Balance is important. Not only for running, but life. It’s surprising how many athletes are unable to balance on one foot. Completing this seemingly rudimentary task can be shockingly difficult. Harder yet is completing the task without compensation. Compensations are often subconscious. The more we compensate the more our body perceives the compensation as ‘normal’ movement, further building the movement subconsciously and making it more difficult to correct–or notice for that matter.
If you compensate with lower functioning tasks (balancing on one foot), you can only imagine how this carries over into more strenuous and higher functioning activities (running). Worse yet, fatigue and pain can cause our compensations to exaggerate. Fatigue during a hard workout or race will exaggerate poor movement. Pain associated with injury or exhaustive works can also exaggerate compensations. Without identifying and implementing corrective exercises it’s nearly impossible to correct a compensation. Remember: most athletes are unaware of their compensations. Simply throwing more stretches and strength workouts into the mix many not be the answer, either. Although most compensations are built off a foundation of weakness and/or restrictions in mobility, fixing underlying cause may not improve your compensations. You’ve learned to move this way, remember. You’ll need to unlearn it.
Getting Back to Basics
Back to the basic movement of standing on one foot. This simple task can give you a glimpse into your movement. You won’t need a pair of trained eyes on you, either. Stand facing away from a friend, spouse, or child. With no other direction than standing on one foot, balance for 10 seconds while a video or image is captured. Then it’s analysis time:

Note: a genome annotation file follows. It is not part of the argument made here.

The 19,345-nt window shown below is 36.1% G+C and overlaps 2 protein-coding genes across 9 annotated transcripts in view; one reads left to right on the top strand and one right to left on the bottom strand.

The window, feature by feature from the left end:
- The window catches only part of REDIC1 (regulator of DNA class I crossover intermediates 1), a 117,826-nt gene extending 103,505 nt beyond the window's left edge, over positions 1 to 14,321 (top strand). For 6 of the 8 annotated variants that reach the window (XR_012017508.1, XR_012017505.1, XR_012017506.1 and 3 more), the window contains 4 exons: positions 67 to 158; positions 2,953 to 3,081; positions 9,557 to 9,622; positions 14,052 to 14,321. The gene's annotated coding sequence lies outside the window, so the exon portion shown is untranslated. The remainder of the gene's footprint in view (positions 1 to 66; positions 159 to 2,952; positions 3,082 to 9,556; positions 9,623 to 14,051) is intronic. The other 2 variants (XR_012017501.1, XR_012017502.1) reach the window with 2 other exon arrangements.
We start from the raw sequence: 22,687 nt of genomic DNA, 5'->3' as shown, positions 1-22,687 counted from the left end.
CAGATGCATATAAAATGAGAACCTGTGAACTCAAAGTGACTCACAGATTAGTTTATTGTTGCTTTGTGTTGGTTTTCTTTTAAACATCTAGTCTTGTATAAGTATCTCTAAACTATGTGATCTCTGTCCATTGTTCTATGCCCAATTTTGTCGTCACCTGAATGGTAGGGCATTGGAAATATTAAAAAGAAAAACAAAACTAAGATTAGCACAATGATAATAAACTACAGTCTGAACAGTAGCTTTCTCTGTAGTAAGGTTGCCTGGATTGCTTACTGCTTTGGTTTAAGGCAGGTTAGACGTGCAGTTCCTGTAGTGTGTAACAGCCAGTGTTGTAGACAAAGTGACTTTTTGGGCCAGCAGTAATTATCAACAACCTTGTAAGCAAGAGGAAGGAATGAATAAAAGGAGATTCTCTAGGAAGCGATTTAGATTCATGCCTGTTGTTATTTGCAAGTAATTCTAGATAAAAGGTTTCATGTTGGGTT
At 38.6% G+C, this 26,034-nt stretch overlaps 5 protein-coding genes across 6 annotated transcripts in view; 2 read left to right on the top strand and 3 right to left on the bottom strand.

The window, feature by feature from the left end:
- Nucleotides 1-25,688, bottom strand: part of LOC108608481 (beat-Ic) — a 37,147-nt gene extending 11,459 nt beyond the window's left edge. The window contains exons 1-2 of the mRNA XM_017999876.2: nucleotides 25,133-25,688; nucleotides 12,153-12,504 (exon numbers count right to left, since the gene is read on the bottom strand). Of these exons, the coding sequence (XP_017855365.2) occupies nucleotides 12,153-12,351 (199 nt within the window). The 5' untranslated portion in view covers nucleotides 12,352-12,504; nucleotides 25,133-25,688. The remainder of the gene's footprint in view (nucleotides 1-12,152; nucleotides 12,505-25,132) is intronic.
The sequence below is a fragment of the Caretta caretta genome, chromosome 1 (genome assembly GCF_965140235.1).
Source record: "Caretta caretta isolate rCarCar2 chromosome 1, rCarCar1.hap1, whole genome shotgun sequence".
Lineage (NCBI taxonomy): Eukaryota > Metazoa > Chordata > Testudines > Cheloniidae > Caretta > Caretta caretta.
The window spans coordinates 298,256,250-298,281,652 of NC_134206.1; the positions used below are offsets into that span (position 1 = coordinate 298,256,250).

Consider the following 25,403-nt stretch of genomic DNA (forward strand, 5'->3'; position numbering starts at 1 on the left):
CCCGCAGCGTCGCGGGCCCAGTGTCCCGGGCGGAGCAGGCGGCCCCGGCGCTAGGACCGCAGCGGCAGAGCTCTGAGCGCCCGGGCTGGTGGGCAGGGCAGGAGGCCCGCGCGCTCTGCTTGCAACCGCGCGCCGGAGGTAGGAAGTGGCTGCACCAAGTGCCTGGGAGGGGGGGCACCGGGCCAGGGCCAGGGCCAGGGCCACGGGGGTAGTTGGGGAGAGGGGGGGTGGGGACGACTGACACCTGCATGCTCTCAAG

The above image displays a common compensation for hip weakness: lateral lean. The left image is unsupported and was performed with no verbal cues. A lateral lean shifts your center of mass closer to the hip joint, effectively decreasing the lever arm of the lateral hip muscles. Decreasing the lever arm reduces the force required from the pelvis stabilizers and is a common compensation for weakness. This movement happens during gait and will eventually become deemed ‘normal’ movement–a hard habit to break.
Carry Over into Running
You shouldn’t be shocked to hear that balancing one foot is far lower functioning than running. The compensations highlighted above carry over into running quite well. After all, the run cycle includes a period of single leg stance with every step. Usually the cause of the above weight shift is weakness in the hip and leg. The shift compensates for the weakness and allows your body to stay balanced over the supporting foot. Eventually, the shift becomes ingrained into your movement and the neuromuscular system perceives it as ‘normal’. Once the strength has returned to the supporting leg the movement needs to be fixed.
Gaining strength is far easier than breaking poor movement patterns. Fixing a movement error, particularly one that has been used for years, is fairly difficult and takes mental fortitude. You’ll need frequent if not constant focus and conscious awareness. Fading to auto-pilot is a recipe to run with compensations–literally. The brain will tap into stored, learned movements and hit the repeat button. To fix movement errors repetition and focus are a must. Start easy. Practice feeling your movement with the above test (balancing on one foot) a few times a day. Try not deviate or lean to one side. You should also refrain from allowing your pelvis to drop. Next, carry it over to walking and finally running.